One of the highlights of my year is teaching LOVE THAT DOG by Sharon Creech. My students love reading this book and discovering that they can write poetry too. Over the years, I’ve collected some favorite books that I use while teaching LOVE THAT DOG. The resources are listed in the order that I use them–in the order that Jack learns about them. As the poems from the famous poets appear in the book, I dig out these resources to help students understand Robert Frost, William Blake, and others a bit better.
Performed by Scott Wolf
This is one of the books I do totally as a read aloud, but every student has a copy. But I don’t read it aloud. I let Scott Wolf do the reading. I first had this audiobook on cassette tape, then graduated to CD. His performance is fabulous, and we can pause it and talk about various poems and flip to the back to look at the originals.
Edited by Christopher MacGowan
Illustrated by Robert Crocket
This “Poetry for Young People” series is one that I recommend, and can be found often during April (Poetry Month) in Scholastic Book Club flyers. Each book, about a different famous poet, comes with a brief biography about the poet, and each poem features commentary/explanations and illustrations. I use this to show students the illustration of “The Red Wheelbarrow.”
by Jen Bryant
Illsutrated by Melissa Sweet
Eerdmans Books for Young Readers, 2008.
I mentioned this book last week in my picture books about poets post. This is a phenomenal introduction to William Carlos Williams. The illustrations, done on the pages of old books, are filled with words and make every page interesting to study. His poems are woven in the illustrations and typed on the end papers. The back matter includes a timeline of Williams’ life, an author’s note, an illustrator’s note, and a list of resources for further reading. I love reading this with students after we’ve read some of Williams’ poems.
by Robert Frost
Illustrated by Susan Jeffers
When I share “Stopping By Woods on a Snowy Evening,” I always pull out this illustrated version. I got mine through Scholastic, but I’ve seen a hardcover version of this recently in Ollie’s. Most of the illustrations are black and white drawings. But Jeffers throws in a little color. It is stunning and really gave me a new appreciation of the poem, and it also brings the poem to life for young readers.
You want to make young kids love and laugh about William Blake? This CD is one that I found several years ago at a teachers’ conference. They sing poems by dead poets. The first one on the CD is a rendition of “The Tyger” by William Blake, which is one of the poems that Jack doesn’t understand in LOVE THAT DOG. It’s catchy and makes the kids dance to William Blake. What more could you want?
Illustrated by Natalie Babbitt
This collection of small poems features all of the “small” poems mentioned by Jack in LOVE THAT DOG. Kids always beg me to read more of these small poems.
by Valerie Worth
Illustrated by Steve Jenkins
Take some of Valerie Worth’s small poems, add Steve Jenkins amazing collages, and you get this beautiful collection in a picture book format. Even though Worth’s poems are extremely kid-friendly, this picture book makes them even more so.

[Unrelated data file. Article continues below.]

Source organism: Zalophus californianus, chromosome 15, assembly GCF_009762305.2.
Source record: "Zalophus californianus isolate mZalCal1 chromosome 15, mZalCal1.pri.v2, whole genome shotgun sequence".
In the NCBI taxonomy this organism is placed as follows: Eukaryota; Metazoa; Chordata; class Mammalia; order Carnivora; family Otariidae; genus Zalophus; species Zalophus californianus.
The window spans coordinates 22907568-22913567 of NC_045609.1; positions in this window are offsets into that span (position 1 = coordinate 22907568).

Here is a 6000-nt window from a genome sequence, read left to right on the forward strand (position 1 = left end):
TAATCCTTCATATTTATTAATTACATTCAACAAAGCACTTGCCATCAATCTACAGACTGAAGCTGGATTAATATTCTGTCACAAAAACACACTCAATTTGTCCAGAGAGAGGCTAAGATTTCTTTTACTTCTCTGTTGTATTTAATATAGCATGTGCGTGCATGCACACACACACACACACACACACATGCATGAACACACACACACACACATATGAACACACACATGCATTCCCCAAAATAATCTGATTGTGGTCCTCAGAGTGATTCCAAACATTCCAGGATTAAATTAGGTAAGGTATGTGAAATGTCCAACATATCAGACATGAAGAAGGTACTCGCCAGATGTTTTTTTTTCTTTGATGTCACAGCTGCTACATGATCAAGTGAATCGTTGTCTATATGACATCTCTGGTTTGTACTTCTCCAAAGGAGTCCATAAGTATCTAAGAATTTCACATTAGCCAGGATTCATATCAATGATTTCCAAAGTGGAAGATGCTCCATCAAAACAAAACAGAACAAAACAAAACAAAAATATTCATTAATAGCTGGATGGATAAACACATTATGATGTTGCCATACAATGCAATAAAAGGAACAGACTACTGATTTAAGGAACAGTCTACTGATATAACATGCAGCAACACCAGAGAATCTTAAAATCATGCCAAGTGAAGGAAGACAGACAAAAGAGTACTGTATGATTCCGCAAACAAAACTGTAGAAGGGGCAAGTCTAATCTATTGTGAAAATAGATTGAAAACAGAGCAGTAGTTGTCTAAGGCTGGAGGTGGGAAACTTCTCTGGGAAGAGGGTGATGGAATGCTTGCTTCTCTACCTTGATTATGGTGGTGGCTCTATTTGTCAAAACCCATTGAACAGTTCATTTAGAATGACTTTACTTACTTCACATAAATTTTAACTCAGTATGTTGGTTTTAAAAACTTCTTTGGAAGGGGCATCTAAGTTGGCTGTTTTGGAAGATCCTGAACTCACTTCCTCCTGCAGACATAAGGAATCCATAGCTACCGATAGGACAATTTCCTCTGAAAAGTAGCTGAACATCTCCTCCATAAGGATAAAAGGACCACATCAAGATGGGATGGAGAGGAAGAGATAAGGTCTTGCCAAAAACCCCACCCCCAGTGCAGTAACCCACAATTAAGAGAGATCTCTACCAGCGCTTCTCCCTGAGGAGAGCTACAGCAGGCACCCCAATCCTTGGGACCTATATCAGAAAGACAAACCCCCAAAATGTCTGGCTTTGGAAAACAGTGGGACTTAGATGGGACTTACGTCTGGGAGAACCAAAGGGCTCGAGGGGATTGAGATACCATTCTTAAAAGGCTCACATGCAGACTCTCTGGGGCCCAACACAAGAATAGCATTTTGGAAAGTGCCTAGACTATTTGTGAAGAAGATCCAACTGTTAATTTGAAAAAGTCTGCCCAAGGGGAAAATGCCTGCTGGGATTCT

Edited by Gary D. Schmidt
Illustrated by Henri Sorensen
This collection does not feature “Stopping By Woods on a Snowy Evening,” but it does divide some of Frost’s poems up by season. It includes “The Pasture” which is mentioned by Jack in LOVE THAT DOG.
by Arnold Adoff
Illustrated by Karen Barbour
This fabulous collection of city poems is out of print, but you might be lucky enough to find it at your library or at a used bookstore. It includes the poem “Street Music,” which Jack refers to the in the book and fourteen other city poems. This is a great book to look at when showing kids different forms of poetry because these poems don’t look like other poems they’ve read in LOVE THAT DOG. Adoff plays with space throughout these poems. Barbour’s loose paintings with bright colors bring these busy city poems to life. If you can snag a copy of this book, do it.
The poem that inspired Jack’s “Love that Dog” poem is in this book. “Love That Boy” by Walter Dean Myers is in this book, in its entirety. Jack only writes one stanza, but Myers’ original poem has four. The poems in this collection are illustrated with actual photographs, both the author’s and borrowed from sources like the Library of Congress. The black and white photos are of African American children are absolutely beautiful.
I realize I didn’t include the concrete poetry books I use with “My Yellow Dog,” Jack’s concrete poem. I have a whole collection of concrete poetry books that I use. It would be worth it to me to do a whole post on just those books.
Check out this Readers’ Theater Version of LOVE THAT DOG featuring Walter Dean Myers, Sharon Creech, Avi, and Sarah Weeks. It’s always my culminating activity. Just like Jack, my students are amazed that these authors are REAL people.
What have I missed? Do you have favorites that I didn’t list? I want to know what other resources you use when teaching LOVE THAT DOG! Tell me in the comments!